That ministry begins with baptism.  In Luke’s account we don’t get too many details about the baptism itself, which suggests to me that we often fixate too much on the logistics of baptism more than what is actually happening in that moment.  The Gospel of Luke focuses more on what happens just after the baptism – heaven opens, the Holy Spirit descends, and a voice from heaven says: “You are my Son, the Beloved; with you I am well pleased.”

The same thing happened when you were baptized.  God said: “You are my child, and you are beloved.  Nothing can every change that.”  I wonder what would happen if we could hold on to that voice more clearly than all the voices telling us how we fall short.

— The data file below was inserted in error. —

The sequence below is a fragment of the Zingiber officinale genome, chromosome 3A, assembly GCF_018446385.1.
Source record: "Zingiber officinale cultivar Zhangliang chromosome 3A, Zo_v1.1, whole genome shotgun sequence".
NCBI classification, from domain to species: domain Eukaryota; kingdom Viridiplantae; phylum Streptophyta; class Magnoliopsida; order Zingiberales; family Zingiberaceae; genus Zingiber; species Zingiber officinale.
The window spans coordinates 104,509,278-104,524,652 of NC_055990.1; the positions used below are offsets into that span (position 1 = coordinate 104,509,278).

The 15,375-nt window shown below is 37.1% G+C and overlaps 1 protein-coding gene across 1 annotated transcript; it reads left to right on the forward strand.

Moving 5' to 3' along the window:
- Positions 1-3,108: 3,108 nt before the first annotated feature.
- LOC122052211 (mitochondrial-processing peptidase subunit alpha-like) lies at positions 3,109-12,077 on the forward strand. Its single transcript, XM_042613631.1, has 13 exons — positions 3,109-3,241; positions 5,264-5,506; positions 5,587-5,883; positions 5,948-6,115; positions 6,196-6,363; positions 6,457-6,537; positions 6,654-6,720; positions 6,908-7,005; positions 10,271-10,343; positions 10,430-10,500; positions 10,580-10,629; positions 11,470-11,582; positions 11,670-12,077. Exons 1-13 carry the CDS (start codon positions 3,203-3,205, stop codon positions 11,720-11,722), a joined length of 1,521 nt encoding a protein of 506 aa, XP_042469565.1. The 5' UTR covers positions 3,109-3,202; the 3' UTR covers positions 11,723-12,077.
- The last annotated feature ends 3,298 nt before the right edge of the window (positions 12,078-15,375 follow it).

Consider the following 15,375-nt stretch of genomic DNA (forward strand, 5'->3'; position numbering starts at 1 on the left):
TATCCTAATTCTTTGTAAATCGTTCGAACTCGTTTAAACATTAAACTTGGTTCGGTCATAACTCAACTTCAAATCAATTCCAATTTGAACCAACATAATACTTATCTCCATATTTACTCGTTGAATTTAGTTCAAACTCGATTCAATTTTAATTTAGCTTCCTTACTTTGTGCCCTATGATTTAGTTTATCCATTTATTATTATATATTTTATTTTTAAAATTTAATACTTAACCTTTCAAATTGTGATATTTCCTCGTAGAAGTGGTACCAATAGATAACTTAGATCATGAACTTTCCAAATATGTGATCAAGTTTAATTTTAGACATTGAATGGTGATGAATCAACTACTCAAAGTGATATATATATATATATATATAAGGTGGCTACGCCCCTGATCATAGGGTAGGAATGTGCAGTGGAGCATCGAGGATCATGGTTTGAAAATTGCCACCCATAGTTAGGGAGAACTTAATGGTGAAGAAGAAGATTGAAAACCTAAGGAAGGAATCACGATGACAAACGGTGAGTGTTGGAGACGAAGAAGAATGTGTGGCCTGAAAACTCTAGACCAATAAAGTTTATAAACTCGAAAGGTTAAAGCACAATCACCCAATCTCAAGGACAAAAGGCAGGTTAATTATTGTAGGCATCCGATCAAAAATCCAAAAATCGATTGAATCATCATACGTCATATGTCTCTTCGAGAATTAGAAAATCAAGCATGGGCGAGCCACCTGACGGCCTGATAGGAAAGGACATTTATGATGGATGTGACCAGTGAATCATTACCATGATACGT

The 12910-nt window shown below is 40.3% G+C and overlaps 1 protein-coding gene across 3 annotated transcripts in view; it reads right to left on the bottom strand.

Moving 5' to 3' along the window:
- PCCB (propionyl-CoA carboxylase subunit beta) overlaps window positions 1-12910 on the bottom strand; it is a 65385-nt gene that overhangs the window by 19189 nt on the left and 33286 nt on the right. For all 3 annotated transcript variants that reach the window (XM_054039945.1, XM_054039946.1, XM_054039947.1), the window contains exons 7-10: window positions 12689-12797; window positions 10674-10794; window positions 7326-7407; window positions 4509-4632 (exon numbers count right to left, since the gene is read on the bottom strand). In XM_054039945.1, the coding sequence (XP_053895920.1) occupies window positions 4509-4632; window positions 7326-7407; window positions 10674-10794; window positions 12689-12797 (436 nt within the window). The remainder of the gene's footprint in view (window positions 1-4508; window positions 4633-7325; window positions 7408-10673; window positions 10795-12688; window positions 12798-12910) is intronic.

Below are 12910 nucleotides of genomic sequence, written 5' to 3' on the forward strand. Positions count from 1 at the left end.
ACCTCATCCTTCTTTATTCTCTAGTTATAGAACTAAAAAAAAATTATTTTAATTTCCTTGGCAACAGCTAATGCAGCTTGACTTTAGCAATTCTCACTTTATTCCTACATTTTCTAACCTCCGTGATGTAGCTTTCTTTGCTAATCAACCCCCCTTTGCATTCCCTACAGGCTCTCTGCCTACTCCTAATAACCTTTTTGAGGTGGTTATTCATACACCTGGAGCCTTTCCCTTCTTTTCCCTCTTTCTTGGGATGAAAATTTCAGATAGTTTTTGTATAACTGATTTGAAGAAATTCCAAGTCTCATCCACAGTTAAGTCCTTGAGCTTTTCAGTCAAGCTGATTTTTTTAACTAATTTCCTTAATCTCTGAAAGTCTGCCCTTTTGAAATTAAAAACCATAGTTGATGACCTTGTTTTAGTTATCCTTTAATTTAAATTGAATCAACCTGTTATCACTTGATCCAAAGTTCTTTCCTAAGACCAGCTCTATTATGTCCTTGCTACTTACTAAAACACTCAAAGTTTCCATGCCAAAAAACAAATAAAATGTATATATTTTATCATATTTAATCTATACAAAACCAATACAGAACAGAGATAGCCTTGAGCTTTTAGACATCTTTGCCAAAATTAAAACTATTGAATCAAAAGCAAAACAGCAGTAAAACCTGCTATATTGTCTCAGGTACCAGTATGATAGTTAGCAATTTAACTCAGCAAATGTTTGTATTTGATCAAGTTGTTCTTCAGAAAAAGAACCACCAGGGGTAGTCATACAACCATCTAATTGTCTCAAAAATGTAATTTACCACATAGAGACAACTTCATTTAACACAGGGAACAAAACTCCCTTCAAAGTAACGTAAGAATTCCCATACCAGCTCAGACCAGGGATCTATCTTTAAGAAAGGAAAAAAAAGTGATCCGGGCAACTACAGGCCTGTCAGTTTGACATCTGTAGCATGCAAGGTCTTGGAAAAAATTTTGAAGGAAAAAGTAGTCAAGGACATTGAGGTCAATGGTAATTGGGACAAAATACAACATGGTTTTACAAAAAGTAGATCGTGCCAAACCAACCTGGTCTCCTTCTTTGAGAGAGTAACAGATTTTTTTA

I’m not saying that we should ignore opportunities to be healthier and happier.  If you are trying to repair a relationship that is broken, if you want to bring more energy to your daily life, if you seek some calm in the midst of the chaos, by all means set those goals and be intentional about pursuing them. But don’t believe for a second that you have to do any of those things in order to be more loved by God.

Our spiritual lives can be central to all of those pursuits.  Notice that Jesus hears that voice from heaven most clearly when he is praying.  He’s still dripping with the waters of his baptism, and as he prays, he is reassured: “You are my Son, the Beloved, with you I am well pleased.”

Whenever Martin Luther felt emotionally or spiritually tormented (and that happened a lot), he would often say to himself: “Baptizatus sum”…I am baptized.”[ii]  He reminded his tortured heart that he was a beloved child of God, and it comforted him.